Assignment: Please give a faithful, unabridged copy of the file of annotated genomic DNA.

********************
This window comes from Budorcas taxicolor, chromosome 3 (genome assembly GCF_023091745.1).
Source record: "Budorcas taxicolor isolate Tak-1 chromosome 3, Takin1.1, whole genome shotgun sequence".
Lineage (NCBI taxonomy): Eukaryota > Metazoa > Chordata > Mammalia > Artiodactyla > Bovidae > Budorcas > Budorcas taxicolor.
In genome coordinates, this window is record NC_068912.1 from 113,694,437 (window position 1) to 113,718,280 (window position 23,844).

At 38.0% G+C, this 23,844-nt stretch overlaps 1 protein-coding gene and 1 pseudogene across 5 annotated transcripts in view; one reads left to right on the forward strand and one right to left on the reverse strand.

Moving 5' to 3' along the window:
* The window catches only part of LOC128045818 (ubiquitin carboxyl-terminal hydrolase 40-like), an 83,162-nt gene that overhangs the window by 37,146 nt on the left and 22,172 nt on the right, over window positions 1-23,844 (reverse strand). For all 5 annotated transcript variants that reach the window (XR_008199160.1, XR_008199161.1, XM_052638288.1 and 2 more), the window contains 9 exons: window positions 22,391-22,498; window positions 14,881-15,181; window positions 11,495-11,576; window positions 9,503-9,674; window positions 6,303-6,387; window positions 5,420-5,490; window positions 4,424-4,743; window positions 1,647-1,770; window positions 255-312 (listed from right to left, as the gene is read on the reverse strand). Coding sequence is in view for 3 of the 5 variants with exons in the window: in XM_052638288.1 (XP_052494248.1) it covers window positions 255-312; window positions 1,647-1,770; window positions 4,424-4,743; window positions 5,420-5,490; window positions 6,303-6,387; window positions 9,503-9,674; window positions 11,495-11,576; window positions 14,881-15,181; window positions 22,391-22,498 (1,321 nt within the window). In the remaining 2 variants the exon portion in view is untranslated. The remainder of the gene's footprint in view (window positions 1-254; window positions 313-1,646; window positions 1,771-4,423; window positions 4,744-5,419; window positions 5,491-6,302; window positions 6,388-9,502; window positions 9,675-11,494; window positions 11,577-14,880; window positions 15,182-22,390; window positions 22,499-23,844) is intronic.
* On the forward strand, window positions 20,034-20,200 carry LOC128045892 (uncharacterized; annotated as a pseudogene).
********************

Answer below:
This window comes from Budorcas taxicolor, chromosome 3 (genome assembly GCF_023091745.1).
Source record: "Budorcas taxicolor isolate Tak-1 chromosome 3, Takin1.1, whole genome shotgun sequence".
Lineage (NCBI taxonomy): Eukaryota > Metazoa > Chordata > Mammalia > Artiodactyla > Bovidae > Budorcas > Budorcas taxicolor.
In genome coordinates, this window is record NC_068912.1 from 113,694,437 (window position 1) to 113,718,280 (window position 23,844).

At 38.0% G+C, this 23,844-nt stretch overlaps 1 protein-coding gene and 1 pseudogene across 5 annotated transcripts in view; one reads left to right on the forward strand and one right to left on the reverse strand.

Moving 5' to 3' along the window:
* The window catches only part of LOC128045818 (ubiquitin carboxyl-terminal hydrolase 40-like), an 83,162-nt gene that overhangs the window by 37,146 nt on the left and 22,172 nt on the right, over window positions 1-23,844 (reverse strand). For all 5 annotated transcript variants that reach the window (XR_008199160.1, XR_008199161.1, XM_052638288.1 and 2 more), the window contains 9 exons: window positions 22,391-22,498; window positions 14,881-15,181; window positions 11,495-11,576; window positions 9,503-9,674; window positions 6,303-6,387; window positions 5,420-5,490; window positions 4,424-4,743; window positions 1,647-1,770; window positions 255-312 (listed from right to left, as the gene is read on the reverse strand). Coding sequence is in view for 3 of the 5 variants with exons in the window: in XM_052638288.1 (XP_052494248.1) it covers window positions 255-312; window positions 1,647-1,770; window positions 4,424-4,743; window positions 5,420-5,490; window positions 6,303-6,387; window positions 9,503-9,674; window positions 11,495-11,576; window positions 14,881-15,181; window positions 22,391-22,498 (1,321 nt within the window). In the remaining 2 variants the exon portion in view is untranslated. The remainder of the gene's footprint in view (window positions 1-254; window positions 313-1,646; window positions 1,771-4,423; window positions 4,744-5,419; window positions 5,491-6,302; window positions 6,388-9,502; window positions 9,675-11,494; window positions 11,577-14,880; window positions 15,182-22,390; window positions 22,499-23,844) is intronic.
* On the forward strand, window positions 20,034-20,200 carry LOC128045892 (uncharacterized; annotated as a pseudogene).